About a week ago someone I know and love very much wrote a poem. This threw me for a loop. She’s a different kind of woman. Cute, jazzy, intelligent, diverse, independent and one who doesn’t let moss gather under her feet. Her name should be KIM, Keep It Moving. She’s frank and blunt and not prone to putting up with too much foolishness. And whether she knows it or not, my “Spidey Senses” tell me that she’s probably a hopeless romantic. Somehow somewhere she settled in, listened to God and allowed Him to connect with her in a new way. I admired her for yielding herself to His new work in her life.
From her revelation flows the point of this blog, connectivity. Her poem asks a question with urgent repetitiveness, “When Do You Connect?” I thought about this question and the contents of the poem she wrote and found some irony.
Isn’t it interesting that if we’re not careful, we will in a our most happy times disconnect from God? It’s odd isn’t it? The God who gives the renewed spirit, brand new mercies and grace infinitum is often left out in our times of rejoicing. Sometimes we fall away from Him when things are going well in our lives. We become so busy celebrating with others, enjoying ourselves and even recounting the celebratory experience, we forget the entity responsible for our times of rejoicing.
Isn’t it sad too, that sometimes God has to allow pain to befall us just to bring us closer to Him? Can’t you see God in heaven, shaking His head. Can’t you hear Him saying “Mm. I can’t bless her with a thing, because as soon as she gets it, she runs away from me.” The Bible tells us that we should rejoice in the Lord always. Again and again we are to rejoice in His goodness toward us.
I’ve been guilty of this very thing, unconsciously disconnecting from my Father in heaven when things are going well. I don’t mean to do it, I just am not aware of Him enough to acknowledge and stay connected during my time of rejoicing, and then something horrible happens and I’m running back to God and recognize I have to run a pretty long way to get back to Him and connect.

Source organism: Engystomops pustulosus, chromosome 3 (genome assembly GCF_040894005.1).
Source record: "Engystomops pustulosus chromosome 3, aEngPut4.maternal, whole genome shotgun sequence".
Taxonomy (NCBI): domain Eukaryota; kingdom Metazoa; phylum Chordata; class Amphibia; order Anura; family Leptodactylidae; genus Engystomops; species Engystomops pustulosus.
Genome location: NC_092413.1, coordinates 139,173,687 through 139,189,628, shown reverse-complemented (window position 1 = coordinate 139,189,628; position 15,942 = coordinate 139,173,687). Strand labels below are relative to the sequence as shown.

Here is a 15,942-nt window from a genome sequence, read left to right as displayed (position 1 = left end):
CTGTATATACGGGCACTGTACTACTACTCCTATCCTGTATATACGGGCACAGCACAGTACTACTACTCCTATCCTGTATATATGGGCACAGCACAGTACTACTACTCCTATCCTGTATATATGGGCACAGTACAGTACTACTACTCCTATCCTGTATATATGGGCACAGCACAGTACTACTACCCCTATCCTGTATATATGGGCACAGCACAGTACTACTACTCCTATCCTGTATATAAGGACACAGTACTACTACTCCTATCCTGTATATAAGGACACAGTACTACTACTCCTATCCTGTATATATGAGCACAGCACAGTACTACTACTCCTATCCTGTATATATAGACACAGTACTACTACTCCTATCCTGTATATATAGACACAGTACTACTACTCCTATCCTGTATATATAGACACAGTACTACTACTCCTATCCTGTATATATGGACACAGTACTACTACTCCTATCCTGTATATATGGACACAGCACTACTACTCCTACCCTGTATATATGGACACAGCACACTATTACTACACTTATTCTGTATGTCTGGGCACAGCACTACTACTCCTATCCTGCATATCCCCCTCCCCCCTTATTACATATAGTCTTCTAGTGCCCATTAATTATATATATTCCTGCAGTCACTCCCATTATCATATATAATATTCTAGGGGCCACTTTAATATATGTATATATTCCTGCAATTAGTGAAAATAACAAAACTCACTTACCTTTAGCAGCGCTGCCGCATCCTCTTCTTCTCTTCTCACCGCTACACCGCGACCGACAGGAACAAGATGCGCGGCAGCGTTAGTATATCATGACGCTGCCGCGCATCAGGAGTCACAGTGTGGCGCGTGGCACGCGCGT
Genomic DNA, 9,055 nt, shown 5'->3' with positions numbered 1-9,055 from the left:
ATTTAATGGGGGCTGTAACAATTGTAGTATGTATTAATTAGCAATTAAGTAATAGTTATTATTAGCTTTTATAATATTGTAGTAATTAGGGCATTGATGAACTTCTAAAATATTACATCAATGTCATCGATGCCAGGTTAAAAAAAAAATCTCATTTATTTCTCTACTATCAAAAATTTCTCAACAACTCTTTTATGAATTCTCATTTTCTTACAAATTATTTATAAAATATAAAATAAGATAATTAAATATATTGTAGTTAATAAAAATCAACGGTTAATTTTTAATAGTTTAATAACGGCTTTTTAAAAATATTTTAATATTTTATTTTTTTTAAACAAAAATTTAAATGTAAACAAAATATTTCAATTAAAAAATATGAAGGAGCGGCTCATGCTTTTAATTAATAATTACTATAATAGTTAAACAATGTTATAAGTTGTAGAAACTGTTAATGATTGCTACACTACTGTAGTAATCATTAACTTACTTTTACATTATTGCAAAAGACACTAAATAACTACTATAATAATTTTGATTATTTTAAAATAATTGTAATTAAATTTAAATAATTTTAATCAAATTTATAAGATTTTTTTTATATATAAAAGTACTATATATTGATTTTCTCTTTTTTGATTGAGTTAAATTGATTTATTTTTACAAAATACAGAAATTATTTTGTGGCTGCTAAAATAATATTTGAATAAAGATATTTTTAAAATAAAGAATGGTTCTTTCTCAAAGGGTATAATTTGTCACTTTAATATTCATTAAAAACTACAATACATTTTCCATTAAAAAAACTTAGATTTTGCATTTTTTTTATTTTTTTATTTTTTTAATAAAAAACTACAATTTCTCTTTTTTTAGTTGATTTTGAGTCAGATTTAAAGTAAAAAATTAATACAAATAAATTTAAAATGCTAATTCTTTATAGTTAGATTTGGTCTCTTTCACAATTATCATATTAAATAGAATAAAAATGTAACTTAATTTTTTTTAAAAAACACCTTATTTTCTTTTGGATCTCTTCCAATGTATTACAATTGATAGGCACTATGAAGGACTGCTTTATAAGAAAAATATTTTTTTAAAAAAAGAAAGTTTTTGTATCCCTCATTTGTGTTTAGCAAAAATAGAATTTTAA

To reference the scripture again, we are admonished to stay connected to the vine so that we can be nourished and produce good fruit. Good times shouldn’t separate us from the vine. They should bring us close, after all, the more separated from the vine we are, the closer to death (spiritual death) we are.
It’s a funny little equation. We’re rejoicing, happy, laughing, having fun, celebrating, disconnecting and dying in the spirit all at the same time. This should not be. So I guess that’s why the poem DemiLen wrote touched me so. Her probing question, “When Do You Connect?” was personal. It made me question just how much I was willing to lose by disconnecting from my Father. Do I want to disconnect from God in my happiness so much so that I’m not aware that my spirit is starving and dying from being so far from the vine, in a clearing miles away from my power source? I don’t think so.
So as I go through my days I want to remember that God is the reason for my being. With this in mind, I should rejoice in the Lord’s goodness always. I should recognize that my connection to Him should not be predicated upon the trials I experience or the successes I am celebrating. If I want to remain alive in His spirit, I must be aware that I should not allow the happiness in my flesh to disconnect me from Him.